And then my husband, who was bringing home the chicken breasts, got held up at work. What to do with the my salsa!?


Looking in the fridge I spotted some fresh spinach, and a small piece of steak leftover from dinner the previous evening. Hmmm….could these things go together? The answer was a resounding yes.

I added some fresh corn, cucumber, slivered almonds and a drizzle of balsamic vinegar and olive oil. Wow- what a winning recipe! My husband and I devoured the leftovers-inspired salad. Who cares if my big plans for grilled chicken breasts with mango peach salsa didn’t work out – the salad that emerged is even better. It was a great reminder to myself that sometimes the best things happen when you don’t plan, both in and out of the kitchen.

I hope you enjoy this hearty salad recipe, and I wish you happy improvising!


Spinach Steak Salad with Mango Peach Salsa


For mango peach salsa:

1 mango, diced

2 small-medium sized peaches, diced

1 cup chopped tomatoes

½ red bell pepper, diced

¼ cup finely diced red onion

2 Tbsp finely diced jalapeno

1 Tbsp olive oil

Juice from ½ lemon

Salt and pepper


For grilled steak:

1 pound skirt steak

1 Tbsp olive oil

Salt and pepper


1 bag washed spinach

½ English cucumber, diced

1 cup fresh corn

¼ cup slivered almonds

2 Tbsp olive oil

1 Tbsp balsamic vinegar

Salt and pepper


Heat grill pan on medium-high heat.

Pat steak dry and season liberally with salt and pepper. Add olive oil and rub each side. Oil grill pan and grill steak turning once, 4-6 minutes for medium-rare.

When steak is done, remove from pan and transfer to a cutting board. Let sit loosely covered with foil another 5 minutes.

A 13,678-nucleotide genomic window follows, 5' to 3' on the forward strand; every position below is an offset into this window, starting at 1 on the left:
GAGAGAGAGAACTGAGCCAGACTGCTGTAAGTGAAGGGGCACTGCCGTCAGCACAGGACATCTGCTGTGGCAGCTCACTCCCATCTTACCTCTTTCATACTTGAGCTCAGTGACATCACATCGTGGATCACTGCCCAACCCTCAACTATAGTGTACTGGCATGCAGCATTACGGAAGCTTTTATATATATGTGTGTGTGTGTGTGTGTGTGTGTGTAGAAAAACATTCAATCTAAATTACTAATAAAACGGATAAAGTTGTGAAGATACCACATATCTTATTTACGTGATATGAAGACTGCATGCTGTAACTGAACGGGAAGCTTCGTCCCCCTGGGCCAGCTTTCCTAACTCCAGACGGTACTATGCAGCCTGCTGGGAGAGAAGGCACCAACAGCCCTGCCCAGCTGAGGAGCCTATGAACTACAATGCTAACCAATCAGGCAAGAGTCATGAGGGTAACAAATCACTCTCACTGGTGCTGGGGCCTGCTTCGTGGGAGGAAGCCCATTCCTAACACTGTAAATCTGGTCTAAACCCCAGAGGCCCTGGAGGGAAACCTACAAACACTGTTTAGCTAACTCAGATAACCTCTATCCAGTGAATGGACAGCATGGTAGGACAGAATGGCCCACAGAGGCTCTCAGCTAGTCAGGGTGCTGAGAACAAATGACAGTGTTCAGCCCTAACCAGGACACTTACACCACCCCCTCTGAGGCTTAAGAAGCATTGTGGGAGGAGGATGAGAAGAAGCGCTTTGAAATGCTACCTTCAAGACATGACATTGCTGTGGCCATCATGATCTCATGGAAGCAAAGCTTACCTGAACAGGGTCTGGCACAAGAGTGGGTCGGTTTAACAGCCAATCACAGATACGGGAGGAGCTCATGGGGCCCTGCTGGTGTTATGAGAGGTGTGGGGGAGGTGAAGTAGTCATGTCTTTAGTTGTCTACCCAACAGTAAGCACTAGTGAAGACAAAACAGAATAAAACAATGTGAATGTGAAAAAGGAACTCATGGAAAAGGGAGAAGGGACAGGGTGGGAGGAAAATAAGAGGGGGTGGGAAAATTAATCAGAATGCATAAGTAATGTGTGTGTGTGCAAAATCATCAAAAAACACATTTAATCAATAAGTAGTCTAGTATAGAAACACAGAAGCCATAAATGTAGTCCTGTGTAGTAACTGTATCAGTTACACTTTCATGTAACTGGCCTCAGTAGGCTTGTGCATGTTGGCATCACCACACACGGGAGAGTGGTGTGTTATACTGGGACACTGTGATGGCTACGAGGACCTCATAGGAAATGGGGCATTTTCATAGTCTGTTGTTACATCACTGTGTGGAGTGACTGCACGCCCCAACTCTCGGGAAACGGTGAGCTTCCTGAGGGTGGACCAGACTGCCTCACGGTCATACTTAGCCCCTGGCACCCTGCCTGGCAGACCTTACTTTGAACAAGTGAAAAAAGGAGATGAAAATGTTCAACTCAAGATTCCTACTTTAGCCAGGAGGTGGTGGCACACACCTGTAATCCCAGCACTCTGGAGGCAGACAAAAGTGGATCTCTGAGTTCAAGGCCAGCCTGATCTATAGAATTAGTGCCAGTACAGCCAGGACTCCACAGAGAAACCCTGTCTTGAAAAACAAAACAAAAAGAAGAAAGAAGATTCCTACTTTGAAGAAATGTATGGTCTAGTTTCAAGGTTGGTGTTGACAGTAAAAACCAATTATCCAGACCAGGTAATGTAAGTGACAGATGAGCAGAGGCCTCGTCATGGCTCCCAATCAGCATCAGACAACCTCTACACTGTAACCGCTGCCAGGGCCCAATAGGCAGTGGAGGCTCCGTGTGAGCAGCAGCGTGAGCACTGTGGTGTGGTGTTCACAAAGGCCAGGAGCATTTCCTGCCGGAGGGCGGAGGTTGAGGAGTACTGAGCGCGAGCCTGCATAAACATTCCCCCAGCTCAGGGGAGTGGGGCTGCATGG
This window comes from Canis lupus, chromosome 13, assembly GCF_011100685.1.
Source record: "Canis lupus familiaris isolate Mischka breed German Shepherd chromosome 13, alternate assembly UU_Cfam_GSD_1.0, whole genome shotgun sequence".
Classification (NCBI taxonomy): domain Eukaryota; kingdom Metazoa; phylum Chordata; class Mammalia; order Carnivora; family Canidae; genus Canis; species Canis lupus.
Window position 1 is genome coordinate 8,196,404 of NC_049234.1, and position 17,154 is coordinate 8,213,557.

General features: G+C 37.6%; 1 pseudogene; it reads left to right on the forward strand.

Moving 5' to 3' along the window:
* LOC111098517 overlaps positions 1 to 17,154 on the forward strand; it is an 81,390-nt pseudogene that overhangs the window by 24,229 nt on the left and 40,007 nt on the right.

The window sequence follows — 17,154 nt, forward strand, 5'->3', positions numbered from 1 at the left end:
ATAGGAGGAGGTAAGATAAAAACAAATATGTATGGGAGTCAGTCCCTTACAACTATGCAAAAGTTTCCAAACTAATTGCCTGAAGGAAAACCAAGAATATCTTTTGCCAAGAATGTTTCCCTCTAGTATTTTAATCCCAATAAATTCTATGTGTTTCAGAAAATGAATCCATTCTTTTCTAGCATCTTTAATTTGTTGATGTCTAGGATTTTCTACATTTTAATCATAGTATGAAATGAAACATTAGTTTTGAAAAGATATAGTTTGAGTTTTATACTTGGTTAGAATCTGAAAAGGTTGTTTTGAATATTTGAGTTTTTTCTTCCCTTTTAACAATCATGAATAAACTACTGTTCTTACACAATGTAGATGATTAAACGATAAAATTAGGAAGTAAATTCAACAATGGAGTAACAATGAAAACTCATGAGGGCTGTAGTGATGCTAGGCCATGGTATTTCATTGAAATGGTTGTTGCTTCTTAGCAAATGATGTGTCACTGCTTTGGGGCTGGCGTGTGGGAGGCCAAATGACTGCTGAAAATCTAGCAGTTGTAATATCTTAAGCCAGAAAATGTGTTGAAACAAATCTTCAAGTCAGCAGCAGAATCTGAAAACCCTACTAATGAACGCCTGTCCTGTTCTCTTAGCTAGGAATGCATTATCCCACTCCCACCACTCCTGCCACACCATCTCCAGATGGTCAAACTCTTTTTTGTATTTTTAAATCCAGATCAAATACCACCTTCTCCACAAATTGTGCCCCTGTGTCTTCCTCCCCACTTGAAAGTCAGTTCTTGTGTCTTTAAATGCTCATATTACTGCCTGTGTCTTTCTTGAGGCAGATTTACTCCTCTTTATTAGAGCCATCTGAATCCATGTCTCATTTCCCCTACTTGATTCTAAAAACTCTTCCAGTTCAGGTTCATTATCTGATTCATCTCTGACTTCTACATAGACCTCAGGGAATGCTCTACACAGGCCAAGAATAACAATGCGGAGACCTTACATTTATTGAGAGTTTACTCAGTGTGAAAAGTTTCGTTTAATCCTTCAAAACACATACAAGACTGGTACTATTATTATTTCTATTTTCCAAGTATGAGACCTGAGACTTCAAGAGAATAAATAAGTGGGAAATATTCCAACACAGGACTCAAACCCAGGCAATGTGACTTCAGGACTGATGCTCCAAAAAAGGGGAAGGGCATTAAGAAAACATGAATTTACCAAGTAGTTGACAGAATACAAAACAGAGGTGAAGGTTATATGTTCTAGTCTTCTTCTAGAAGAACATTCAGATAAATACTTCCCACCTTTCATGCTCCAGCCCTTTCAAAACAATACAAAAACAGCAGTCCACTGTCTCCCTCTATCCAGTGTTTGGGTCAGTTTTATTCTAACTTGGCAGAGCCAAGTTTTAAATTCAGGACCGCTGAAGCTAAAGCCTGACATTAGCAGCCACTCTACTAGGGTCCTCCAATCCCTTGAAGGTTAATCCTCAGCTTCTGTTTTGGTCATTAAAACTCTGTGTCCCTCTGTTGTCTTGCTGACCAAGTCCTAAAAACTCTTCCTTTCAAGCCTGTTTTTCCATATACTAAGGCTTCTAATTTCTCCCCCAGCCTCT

Meanwhile, assemble the salad and mango salsa.

For the mango peach salsa: in a small bowl combine mango, peach, tomatoes, bell pepper, red onion and jalapeno. Season with salt and pepper and squeeze half a lemon on top. Add 1 Tbsp of olive oil and mix.

For the salad: place spinach leaves on a large plate. Add chopped cucumber, corn and almonds. Top with around 1 cup of mango peach salsa.

After the steak has rested for 5 minutes, slice the steak diagonally across the grain. Place steak on top of salad.

Drizzle with olive oil and balsamic vinegar.

Posted on August 7, 2013

Note: The opinions expressed here are the personal views of the author. All comments on MyJewishLearning are moderated. Any comment that is offensive or inappropriate will be removed. Privacy Policy

Spinach, Blueberry & Goat Cheese Salad

4-6 servings

Salads can be boring. In fact, every time I try to eat a salad for lunch I feel disappointed – like an opportunity for something delicious has been robbed from me. Which is why I am the queen of fun salads in my house, and am always looking to create new ways to put together my favorite fruits, veggies and nuts.